Thursday, July 21st 2016

Super Talent Intros the Nova Series SATA-Express SSD

Super Talent introduced the Nova line of SSDs in the 9.5 mm-thick 2.5-inch form-factor, which take advantage of the PCI-Express bus, over the SFF8639 connector, which either wires out as U.2 or SATA-Express. It provides the drive with 32 Gb/s of bandwidth on machines with PCI-Express gen 3.0, which the drive pays forward with sequential read speeds of up to 3,000 MB/s, and sequential write speeds of up to 2,000 MB/s. The drive comes in capacities ranging between 120 GB to 1920 GB.
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14 Comments on Super Talent Intros the Nova Series SATA-Express SSD

#1
SAL9000
SATA Express and PCIe based SSD's are separate protocols, cabling and connectors. The title is wrong and needs to be corrected along with the technical details of this post.

SATA Express is based on the SATA protocol and uses a MB connector that can be used as multiple SATA ports/drives or used with a single SATA express drive. SATA Express shouldn't even be mentioned here because the drive mentioned in this article is a NVME based 2.5" SSD.

SATA express is a complete waste of MB space and has never lived up to its promises. Can you even buy a SATA express drive at all?
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#2
Ubersonic
SAL9000, post: 3492418, member: 165050"
SATA Express is based on the SATA protocol and uses a MB connector that can be used as multiple SATA ports/drives or used with a single SATA express drive. SATA Express shouldn't even be mentioned here because the drive mentioned in this article is a NVME based 2.5" SSD.
NVMe 2.5" SSDs use an evolution of the SATA Express connector (SFF8639) hence the reference. It's like mentioning SATA connectors when explaining SAS drives.


SAL9000, post: 3492418, member: 165050"
SATA express is a complete waste of MB space and has never lived up to its promises. Can you even buy a SATA express drive at all?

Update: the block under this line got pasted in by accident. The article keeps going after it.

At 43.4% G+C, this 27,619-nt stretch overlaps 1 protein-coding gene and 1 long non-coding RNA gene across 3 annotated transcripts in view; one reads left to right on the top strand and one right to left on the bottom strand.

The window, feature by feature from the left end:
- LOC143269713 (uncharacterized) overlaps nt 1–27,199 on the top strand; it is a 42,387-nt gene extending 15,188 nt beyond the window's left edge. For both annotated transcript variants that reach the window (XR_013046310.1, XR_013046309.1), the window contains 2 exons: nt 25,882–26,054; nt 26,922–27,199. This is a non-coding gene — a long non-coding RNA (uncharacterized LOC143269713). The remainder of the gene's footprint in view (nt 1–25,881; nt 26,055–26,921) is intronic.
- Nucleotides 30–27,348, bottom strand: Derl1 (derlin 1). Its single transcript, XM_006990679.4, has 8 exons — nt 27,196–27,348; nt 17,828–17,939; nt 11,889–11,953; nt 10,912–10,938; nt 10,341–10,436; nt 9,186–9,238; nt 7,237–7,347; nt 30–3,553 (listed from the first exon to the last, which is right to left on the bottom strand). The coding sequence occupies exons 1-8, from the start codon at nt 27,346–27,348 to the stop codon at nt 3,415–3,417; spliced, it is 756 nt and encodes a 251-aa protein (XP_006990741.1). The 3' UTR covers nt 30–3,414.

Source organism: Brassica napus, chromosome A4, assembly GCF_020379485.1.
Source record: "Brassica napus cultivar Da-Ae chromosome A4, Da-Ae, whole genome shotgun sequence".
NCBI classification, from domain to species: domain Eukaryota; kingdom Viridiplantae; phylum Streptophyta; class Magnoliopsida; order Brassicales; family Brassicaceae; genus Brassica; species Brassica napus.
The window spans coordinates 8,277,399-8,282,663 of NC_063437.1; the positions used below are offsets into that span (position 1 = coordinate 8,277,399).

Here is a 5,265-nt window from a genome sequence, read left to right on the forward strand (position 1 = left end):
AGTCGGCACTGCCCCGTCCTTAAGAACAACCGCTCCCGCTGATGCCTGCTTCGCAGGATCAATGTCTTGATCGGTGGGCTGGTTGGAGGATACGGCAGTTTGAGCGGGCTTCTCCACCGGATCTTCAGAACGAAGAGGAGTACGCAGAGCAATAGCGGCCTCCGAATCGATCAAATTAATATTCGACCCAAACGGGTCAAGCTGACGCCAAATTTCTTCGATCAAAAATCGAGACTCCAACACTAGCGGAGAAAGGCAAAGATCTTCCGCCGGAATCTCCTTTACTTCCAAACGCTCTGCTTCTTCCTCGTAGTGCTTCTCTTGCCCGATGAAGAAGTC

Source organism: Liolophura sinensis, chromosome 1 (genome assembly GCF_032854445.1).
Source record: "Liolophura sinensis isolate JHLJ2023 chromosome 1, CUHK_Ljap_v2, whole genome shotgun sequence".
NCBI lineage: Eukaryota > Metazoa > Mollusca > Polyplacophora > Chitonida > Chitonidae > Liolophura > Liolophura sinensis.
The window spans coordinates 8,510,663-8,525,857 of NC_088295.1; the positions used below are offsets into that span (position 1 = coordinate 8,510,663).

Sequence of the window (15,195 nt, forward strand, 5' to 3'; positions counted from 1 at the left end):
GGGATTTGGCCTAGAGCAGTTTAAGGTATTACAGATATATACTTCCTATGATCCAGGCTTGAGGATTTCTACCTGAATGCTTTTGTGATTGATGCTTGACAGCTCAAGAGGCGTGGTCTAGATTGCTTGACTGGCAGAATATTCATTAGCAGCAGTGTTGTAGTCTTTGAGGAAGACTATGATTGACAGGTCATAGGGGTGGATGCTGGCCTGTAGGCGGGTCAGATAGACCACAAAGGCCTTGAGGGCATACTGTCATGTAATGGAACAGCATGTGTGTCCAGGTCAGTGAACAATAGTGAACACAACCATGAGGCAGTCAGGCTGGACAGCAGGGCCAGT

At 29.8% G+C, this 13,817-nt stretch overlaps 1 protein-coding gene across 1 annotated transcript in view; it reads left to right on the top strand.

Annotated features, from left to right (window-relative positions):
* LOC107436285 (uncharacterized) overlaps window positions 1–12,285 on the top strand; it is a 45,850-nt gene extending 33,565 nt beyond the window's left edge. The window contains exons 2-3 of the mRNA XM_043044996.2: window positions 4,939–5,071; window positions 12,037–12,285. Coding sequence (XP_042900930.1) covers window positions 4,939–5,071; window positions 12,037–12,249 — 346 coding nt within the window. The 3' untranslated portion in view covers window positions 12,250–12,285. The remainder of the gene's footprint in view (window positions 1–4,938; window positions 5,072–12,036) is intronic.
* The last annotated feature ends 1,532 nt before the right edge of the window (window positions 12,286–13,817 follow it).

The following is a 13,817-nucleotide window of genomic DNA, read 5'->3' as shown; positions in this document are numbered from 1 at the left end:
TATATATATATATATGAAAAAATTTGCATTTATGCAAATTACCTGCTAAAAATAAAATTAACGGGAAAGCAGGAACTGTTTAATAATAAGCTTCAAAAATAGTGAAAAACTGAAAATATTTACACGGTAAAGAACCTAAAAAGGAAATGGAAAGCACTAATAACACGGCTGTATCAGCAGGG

The backwards compatibility with SATA (can connect two SATA drives to it) means it didn't waste any MB space. It was good for a transitional period and helped break the limitations of SATA3.
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#4
RejZoR
Heh, I wish Samsung made their 850 Pro in SATA Express flavor. But it is what it is now that I already own it in SATA3 flavor...
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#5
Ubersonic
It would be cool if somebody brought out a PCI-E card with a couple of U.2 ports on it, that way multiple 2.5" SSDs like this could be used on older boards (i.e X79). It gets quite busy if you want to use more than one PCI-E NVMe SSD.
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#6
Parn
This drive is U.2, not SATA Express. Although the two standards share the same SFF-8639 connector, the wiring and pins are different.

SATA Express are simply a waste of PCIe lanes on modern motherboards. It is better to leave the SATA ports alone and wire those PCIe lanes to U.2.
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#7
R-T-B
Parn, post: 3492554, member: 155086"
This drive is U.2, not SATA Express. Although the two standards share the same SFF-8639 connector, the wiring and pins are different.
Super Talent introduced the Nova line of SSDs in the 9.5 mm-thick 2.5-inch form-factor, which take advantage of the PCI-Express bus, over the SFF8639 connector, which either wires out as U.2 or SATA-Express
Note that bolded bit. It sounds like they offer both wiring configurations. Someone correct me if I am wrong.
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#8
Ubersonic
R-T-B, post: 3492559, member: 41983"
Note that bolded bit. It sounds like they offer both wiring configurations. Someone correct me if I am wrong.
The SFF8639 connector (also known as the U.2 connector) can also be wired as a SATA-Express connector because it is the same connector with a different pinout. It's similar to how a SAS connector could be used on a SATA drive (but not the reverse as the wouldn't be enough pins for DP). However AFAIK that doesn't mean you can connect this drive to a SATA Express port as it uses a different protocol to SATA Express drives.
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#9
Hood